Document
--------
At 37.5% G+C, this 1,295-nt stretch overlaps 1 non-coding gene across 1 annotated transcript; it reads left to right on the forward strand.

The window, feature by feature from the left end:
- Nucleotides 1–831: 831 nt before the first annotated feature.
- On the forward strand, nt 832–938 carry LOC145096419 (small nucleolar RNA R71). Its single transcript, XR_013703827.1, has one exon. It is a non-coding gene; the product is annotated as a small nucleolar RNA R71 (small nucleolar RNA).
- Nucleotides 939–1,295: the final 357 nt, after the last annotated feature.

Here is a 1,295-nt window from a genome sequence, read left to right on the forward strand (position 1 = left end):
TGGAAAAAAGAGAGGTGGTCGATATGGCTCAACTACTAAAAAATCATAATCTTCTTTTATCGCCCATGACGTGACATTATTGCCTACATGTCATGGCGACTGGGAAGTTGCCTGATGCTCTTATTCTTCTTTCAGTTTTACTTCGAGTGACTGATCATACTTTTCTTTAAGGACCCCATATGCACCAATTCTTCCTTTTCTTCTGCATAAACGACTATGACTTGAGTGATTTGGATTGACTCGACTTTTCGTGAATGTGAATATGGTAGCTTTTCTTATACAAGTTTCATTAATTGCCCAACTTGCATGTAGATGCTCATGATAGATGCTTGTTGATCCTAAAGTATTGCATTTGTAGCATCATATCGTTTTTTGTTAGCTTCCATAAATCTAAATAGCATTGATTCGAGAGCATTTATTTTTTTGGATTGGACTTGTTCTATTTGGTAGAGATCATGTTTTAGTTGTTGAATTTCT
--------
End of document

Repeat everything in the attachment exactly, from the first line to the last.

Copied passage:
At 37.5% G+C, this 1,295-nt stretch overlaps 1 non-coding gene across 1 annotated transcript; it reads left to right on the forward strand.

The window, feature by feature from the left end:
- Nucleotides 1–831: 831 nt before the first annotated feature.
- On the forward strand, nt 832–938 carry LOC145096419 (small nucleolar RNA R71). Its single transcript, XR_013703827.1, has one exon. It is a non-coding gene; the product is annotated as a small nucleolar RNA R71 (small nucleolar RNA).
- Nucleotides 939–1,295: the final 357 nt, after the last annotated feature.

Here is a 1,295-nt window from a genome sequence, read left to right on the forward strand (position 1 = left end):
TGGAAAAAAGAGAGGTGGTCGATATGGCTCAACTACTAAAAAATCATAATCTTCTTTTATCGCCCATGACGTGACATTATTGCCTACATGTCATGGCGACTGGGAAGTTGCCTGATGCTCTTATTCTTCTTTCAGTTTTACTTCGAGTGACTGATCATACTTTTCTTTAAGGACCCCATATGCACCAATTCTTCCTTTTCTTCTGCATAAACGACTATGACTTGAGTGATTTGGATTGACTCGACTTTTCGTGAATGTGAATATGGTAGCTTTTCTTATACAAGTTTCATTAATTGCCCAACTTGCATGTAGATGCTCATGATAGATGCTTGTTGATCCTAAAGTATTGCATTTGTAGCATCATATCGTTTTTTGTTAGCTTCCATAAATCTAAATAGCATTGATTCGAGAGCATTTATTTTTTTGGATTGGACTTGTTCTATTTGGTAGAGATCATGTTTTAGTTGTTGAATTTCT